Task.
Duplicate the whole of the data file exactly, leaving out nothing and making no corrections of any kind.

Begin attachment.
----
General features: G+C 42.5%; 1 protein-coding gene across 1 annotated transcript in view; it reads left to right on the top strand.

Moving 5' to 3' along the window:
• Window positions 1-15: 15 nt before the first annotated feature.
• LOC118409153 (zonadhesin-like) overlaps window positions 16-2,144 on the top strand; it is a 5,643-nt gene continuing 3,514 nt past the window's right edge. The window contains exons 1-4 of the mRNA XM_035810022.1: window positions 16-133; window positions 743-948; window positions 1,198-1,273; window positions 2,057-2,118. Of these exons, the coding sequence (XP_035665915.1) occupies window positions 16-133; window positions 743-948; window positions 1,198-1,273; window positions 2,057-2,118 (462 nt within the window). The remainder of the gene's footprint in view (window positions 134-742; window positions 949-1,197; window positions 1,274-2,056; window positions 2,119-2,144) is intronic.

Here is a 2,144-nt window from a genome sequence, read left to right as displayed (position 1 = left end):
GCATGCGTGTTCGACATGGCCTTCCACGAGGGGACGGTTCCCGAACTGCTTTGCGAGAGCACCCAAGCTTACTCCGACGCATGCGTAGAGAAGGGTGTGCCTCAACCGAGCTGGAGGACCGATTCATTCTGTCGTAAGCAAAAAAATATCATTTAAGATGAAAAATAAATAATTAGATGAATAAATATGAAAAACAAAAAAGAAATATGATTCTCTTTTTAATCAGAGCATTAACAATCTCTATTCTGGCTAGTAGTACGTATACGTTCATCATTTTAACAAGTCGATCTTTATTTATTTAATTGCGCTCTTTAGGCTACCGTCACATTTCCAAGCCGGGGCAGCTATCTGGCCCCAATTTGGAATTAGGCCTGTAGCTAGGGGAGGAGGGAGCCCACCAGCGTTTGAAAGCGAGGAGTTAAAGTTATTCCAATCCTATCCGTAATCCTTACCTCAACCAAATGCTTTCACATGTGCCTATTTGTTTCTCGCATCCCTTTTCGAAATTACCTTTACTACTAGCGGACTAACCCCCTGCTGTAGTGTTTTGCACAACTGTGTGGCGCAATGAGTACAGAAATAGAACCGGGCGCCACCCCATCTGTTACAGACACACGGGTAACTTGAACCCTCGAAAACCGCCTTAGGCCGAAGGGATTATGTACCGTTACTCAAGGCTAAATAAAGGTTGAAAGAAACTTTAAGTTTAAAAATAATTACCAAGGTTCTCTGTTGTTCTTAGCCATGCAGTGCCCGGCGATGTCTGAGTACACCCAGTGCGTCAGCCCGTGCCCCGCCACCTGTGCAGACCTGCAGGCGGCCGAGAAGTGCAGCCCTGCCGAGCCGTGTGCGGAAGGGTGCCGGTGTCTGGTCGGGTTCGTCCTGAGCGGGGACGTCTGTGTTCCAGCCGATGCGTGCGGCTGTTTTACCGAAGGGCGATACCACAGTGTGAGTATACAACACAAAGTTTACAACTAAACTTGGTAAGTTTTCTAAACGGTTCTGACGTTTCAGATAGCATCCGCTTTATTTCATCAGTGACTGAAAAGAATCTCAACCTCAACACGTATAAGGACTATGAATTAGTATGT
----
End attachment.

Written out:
General features: G+C 42.5%; 1 protein-coding gene across 1 annotated transcript in view; it reads left to right on the top strand.

Moving 5' to 3' along the window:
• Window positions 1-15: 15 nt before the first annotated feature.
• LOC118409153 (zonadhesin-like) overlaps window positions 16-2,144 on the top strand; it is a 5,643-nt gene continuing 3,514 nt past the window's right edge. The window contains exons 1-4 of the mRNA XM_035810022.1: window positions 16-133; window positions 743-948; window positions 1,198-1,273; window positions 2,057-2,118. Of these exons, the coding sequence (XP_035665915.1) occupies window positions 16-133; window positions 743-948; window positions 1,198-1,273; window positions 2,057-2,118 (462 nt within the window). The remainder of the gene's footprint in view (window positions 134-742; window positions 949-1,197; window positions 1,274-2,056; window positions 2,119-2,144) is intronic.

Here is a 2,144-nt window from a genome sequence, read left to right as displayed (position 1 = left end):
GCATGCGTGTTCGACATGGCCTTCCACGAGGGGACGGTTCCCGAACTGCTTTGCGAGAGCACCCAAGCTTACTCCGACGCATGCGTAGAGAAGGGTGTGCCTCAACCGAGCTGGAGGACCGATTCATTCTGTCGTAAGCAAAAAAATATCATTTAAGATGAAAAATAAATAATTAGATGAATAAATATGAAAAACAAAAAAGAAATATGATTCTCTTTTTAATCAGAGCATTAACAATCTCTATTCTGGCTAGTAGTACGTATACGTTCATCATTTTAACAAGTCGATCTTTATTTATTTAATTGCGCTCTTTAGGCTACCGTCACATTTCCAAGCCGGGGCAGCTATCTGGCCCCAATTTGGAATTAGGCCTGTAGCTAGGGGAGGAGGGAGCCCACCAGCGTTTGAAAGCGAGGAGTTAAAGTTATTCCAATCCTATCCGTAATCCTTACCTCAACCAAATGCTTTCACATGTGCCTATTTGTTTCTCGCATCCCTTTTCGAAATTACCTTTACTACTAGCGGACTAACCCCCTGCTGTAGTGTTTTGCACAACTGTGTGGCGCAATGAGTACAGAAATAGAACCGGGCGCCACCCCATCTGTTACAGACACACGGGTAACTTGAACCCTCGAAAACCGCCTTAGGCCGAAGGGATTATGTACCGTTACTCAAGGCTAAATAAAGGTTGAAAGAAACTTTAAGTTTAAAAATAATTACCAAGGTTCTCTGTTGTTCTTAGCCATGCAGTGCCCGGCGATGTCTGAGTACACCCAGTGCGTCAGCCCGTGCCCCGCCACCTGTGCAGACCTGCAGGCGGCCGAGAAGTGCAGCCCTGCCGAGCCGTGTGCGGAAGGGTGCCGGTGTCTGGTCGGGTTCGTCCTGAGCGGGGACGTCTGTGTTCCAGCCGATGCGTGCGGCTGTTTTACCGAAGGGCGATACCACAGTGTGAGTATACAACACAAAGTTTACAACTAAACTTGGTAAGTTTTCTAAACGGTTCTGACGTTTCAGATAGCATCCGCTTTATTTCATCAGTGACTGAAAAGAATCTCAACCTCAACACGTATAAGGACTATGAATTAGTATGT